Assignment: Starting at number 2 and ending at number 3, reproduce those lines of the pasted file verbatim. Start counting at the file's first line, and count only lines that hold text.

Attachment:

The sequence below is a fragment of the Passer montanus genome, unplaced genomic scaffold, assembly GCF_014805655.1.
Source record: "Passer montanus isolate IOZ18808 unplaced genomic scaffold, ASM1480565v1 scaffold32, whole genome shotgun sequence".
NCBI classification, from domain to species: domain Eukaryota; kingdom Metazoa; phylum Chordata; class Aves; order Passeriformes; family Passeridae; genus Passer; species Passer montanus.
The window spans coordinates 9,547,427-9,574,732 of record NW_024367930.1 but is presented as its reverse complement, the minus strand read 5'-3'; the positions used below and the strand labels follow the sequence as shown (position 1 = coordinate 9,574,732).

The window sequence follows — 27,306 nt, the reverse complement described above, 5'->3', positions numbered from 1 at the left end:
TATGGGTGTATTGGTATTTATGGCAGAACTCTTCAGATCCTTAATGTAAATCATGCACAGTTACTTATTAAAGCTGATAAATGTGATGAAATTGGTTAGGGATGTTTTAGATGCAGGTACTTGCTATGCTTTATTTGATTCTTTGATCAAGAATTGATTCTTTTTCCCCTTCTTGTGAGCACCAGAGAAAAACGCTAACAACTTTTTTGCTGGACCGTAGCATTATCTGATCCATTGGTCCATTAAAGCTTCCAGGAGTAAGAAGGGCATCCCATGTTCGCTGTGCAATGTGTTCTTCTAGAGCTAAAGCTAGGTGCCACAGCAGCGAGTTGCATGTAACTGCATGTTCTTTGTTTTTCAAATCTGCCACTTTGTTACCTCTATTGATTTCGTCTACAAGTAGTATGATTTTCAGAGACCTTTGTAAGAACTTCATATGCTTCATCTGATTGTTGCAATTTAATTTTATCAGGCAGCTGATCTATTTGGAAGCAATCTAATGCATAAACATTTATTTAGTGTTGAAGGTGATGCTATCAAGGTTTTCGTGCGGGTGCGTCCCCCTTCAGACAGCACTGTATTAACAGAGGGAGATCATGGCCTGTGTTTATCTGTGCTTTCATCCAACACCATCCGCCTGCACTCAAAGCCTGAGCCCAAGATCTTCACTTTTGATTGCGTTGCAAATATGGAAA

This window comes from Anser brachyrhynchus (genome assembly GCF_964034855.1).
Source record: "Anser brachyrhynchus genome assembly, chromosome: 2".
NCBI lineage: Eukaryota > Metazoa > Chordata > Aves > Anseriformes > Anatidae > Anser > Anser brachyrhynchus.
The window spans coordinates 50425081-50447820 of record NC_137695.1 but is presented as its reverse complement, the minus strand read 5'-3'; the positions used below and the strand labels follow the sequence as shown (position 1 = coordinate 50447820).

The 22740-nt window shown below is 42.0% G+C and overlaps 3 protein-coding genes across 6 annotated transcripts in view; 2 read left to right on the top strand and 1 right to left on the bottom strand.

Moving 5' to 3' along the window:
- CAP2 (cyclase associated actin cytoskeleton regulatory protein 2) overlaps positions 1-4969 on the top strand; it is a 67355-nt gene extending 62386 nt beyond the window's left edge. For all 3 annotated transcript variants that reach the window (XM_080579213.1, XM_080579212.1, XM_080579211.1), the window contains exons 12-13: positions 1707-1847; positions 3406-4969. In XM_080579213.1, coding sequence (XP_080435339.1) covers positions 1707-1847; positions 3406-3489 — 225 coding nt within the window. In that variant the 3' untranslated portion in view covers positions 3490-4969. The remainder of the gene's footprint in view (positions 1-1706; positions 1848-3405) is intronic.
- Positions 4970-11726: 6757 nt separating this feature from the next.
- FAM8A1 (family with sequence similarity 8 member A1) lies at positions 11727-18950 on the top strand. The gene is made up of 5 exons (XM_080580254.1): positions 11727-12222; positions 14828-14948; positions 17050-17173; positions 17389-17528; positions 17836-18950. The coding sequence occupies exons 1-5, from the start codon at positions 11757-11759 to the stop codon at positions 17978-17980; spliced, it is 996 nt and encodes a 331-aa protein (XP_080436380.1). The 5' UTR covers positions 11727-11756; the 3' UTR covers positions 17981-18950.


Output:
Source record: "Passer montanus isolate IOZ18808 unplaced genomic scaffold, ASM1480565v1 scaffold32, whole genome shotgun sequence".
NCBI classification, from domain to species: domain Eukaryota; kingdom Metazoa; phylum Chordata; class Aves; order Passeriformes; family Passeridae; genus Passer; species Passer montanus.